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Which computer is faster/better and is it worth the price to upgrade?
November 19, 2012 1:53 AM   Subscribe

Which computer is faster/better and is it worth the price to upgrade?

I currently own the following:

27inch iMac (late 2009 model)
Core 2 Duo 3.06ghz
8GB RAM

I Want the following:

13inch Macbook Air (most recent 2012 model)
1.8ghz Core i5 (w/turbo boost up to 2.8ghz)
8GB RAM

Please do not consider the monitor size or portability factor of the two machines. I am simply looking for someone to answer which machine is actually faster for things like Watching movies, Microsoft Office, playing movies etc... No gaming. I can sell my iMac for $1K and buy the macbook air for $300 more. So I want to know if the $300 difference in price is worth upgrading to the macbook air. Cause if the speed boost is negligible then I'd rather stick with my iMac.

Thanks!
posted by Wanderer7 to Computers & Internet (10 answers total)
 
You have missed the most significant likely difference between the two which is that the macbook air has an SSD drive(whereas I assume your imac does not). The SSD drive in the macbook is the performance difference between the two and it will make all the tasks you describe significantly "faster" - in that the mac will be more responsive and take less time to load. (the speed difference in all other respects is negligible)

Purely on speed you could achieve the same result for $300 by sticking with your mac and install an SSD or hybrid drive in your iMac (you could get a decent sized ssd for that price easily). So it will come down to your opinion of the other tradeoffs that you don't want us to consider.
posted by Another Fine Product From The Nonsense Factory at 2:37 AM on November 19, 2012


I doubt you'll notice much, if any performance difference between the two machines for the tasks you've outlined. You might get a fractional speed boost from the SSD in the Air, but that would be slightly offset by the slower processer. I think it'd basically end up a toss-up for most tasks.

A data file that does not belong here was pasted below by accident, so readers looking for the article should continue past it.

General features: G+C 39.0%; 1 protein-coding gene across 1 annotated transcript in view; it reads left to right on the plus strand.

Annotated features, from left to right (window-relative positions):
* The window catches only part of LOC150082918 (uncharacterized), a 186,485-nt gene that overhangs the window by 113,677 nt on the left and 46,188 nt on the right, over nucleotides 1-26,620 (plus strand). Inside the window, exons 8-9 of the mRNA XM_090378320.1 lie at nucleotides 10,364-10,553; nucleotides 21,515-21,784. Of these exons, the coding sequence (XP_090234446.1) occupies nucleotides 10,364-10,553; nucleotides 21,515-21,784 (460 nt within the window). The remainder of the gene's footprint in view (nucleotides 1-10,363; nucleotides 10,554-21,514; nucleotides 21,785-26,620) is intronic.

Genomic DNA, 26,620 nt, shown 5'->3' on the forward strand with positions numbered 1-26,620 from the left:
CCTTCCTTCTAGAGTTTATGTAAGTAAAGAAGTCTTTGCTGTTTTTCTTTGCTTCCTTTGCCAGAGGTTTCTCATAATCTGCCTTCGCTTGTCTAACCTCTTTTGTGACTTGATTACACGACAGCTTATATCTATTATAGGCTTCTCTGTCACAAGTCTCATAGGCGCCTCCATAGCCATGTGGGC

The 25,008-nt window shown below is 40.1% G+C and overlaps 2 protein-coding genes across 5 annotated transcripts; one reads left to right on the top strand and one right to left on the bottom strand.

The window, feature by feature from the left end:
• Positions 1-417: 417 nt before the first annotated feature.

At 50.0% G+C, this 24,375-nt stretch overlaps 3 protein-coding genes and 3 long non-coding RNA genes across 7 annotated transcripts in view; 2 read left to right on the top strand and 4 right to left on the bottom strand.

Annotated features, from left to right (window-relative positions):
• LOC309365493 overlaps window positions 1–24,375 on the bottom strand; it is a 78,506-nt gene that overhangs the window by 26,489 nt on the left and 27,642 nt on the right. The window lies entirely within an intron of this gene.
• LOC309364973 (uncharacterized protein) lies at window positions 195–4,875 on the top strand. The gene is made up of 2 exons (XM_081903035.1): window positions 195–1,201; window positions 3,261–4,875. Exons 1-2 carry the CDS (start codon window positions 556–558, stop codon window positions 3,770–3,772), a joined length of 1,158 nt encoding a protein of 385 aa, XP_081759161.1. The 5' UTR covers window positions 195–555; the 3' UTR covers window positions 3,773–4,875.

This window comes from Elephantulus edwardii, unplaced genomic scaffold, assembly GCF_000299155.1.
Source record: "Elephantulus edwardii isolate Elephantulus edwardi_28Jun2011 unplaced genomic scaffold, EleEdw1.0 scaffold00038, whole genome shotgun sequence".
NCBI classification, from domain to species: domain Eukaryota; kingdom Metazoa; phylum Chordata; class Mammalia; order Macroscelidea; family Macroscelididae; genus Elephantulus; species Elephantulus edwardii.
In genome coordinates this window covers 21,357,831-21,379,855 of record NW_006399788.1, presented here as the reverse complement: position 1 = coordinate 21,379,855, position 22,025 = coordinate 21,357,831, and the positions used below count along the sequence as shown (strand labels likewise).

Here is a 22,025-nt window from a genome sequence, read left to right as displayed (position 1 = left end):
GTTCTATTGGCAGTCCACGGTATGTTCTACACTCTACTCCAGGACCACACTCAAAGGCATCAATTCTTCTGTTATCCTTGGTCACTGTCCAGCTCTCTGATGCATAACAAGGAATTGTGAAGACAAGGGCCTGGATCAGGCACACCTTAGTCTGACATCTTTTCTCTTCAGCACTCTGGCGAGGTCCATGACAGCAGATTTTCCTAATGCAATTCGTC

posted by Magnakai at 4:06 AM on November 19, 2012 [2 favorites]


And benchmarks (iMac | Macbook Air) suggest I'm right - slightly better CPU performance from the iMac, and the Air will have slightly better disc access performance.
posted by Magnakai at 4:08 AM on November 19, 2012 [1 favorite]


Magnakai: "and the Air will have slightly better disc access performance."

Switching from a regular harddrive to an SSD on my 5yr old computer had my boot times (granted, this is in Windows) go from 1.5 minutes to about 8 or 9 seconds. That was literally the only change in hardware. So I'd think upgrading to the air would give you a very noticeably faster machine.
posted by Grither at 4:55 AM on November 19, 2012


Oh, though there is a rather large caveat with that that I missed.... installing a fresh copy of windows on the old HD would probably have taken me from 1.5minutes to 40-45 seconds, so it wasn't just the SSD I think. But still, I think these days the general wisdom is that upgrading your hard drive to an SSD is the single most effective way to speed up your machine.
posted by Grither at 4:59 AM on November 19, 2012


You mentioned watching movies twice. Are you streaming/downloading? This may be obvious, but just in case you're not already aware, the Air does not have an optical drive.
posted by J. Wilson at 6:00 AM on November 19, 2012


My air absolutely sucks at streaming flash video. The fan spins constantly and it gets very hot.
posted by empath at 6:08 AM on November 19, 2012


Here are all the things I will be using my computer for.

- Streaming HD Video
- Watching HD Video from the harddrive
- Web Browsing with multiple windows/tabs open
- Playing iTunes music all the time
- Working on Microsoft Excel
- The occasional use of iMovie and iPhoto

Thanks, and I appreciate everyone's input so far.
posted by Wanderer7 at 9:02 AM on November 19, 2012


You want to use the computer with the larger screen for most of those tasks. I have a PC laptop with an MBA sized screen and there is a surprisingly large difference in enjoyment for anything but basic content consumption going from even a 14" 4:3 to the 12" 16:9 form factor. The lack of screen real estate is maddening.

Put an SSD in your iMac.
posted by wierdo at 12:49 PM on November 19, 2012 [2 favorites]


For information, I have both a 2011 27" iMac and a very recent MacBook Air. I do far more demanding things on both computers than you're considering, and neither computer has found the tasks too demanding.

FWIW, my iMac does start up a bit slower than my MacBook, but it does have a bajillion things running on boot. Everyday usage isn't that noticable. The difference hasn't been quite as night and day as I was promised. Granted, this is anecdotal and with a newer, faster iMac.

On the upside, I haven't had a single problem streaming video, flash or otherwise, to my MacBook. And I have a very cheap USB DVD drive that worked fine the one time I used it (which was mainly for the sake of it.) They're generally both damn lovely machines to use.
posted by Magnakai at 3:01 PM on November 19, 2012


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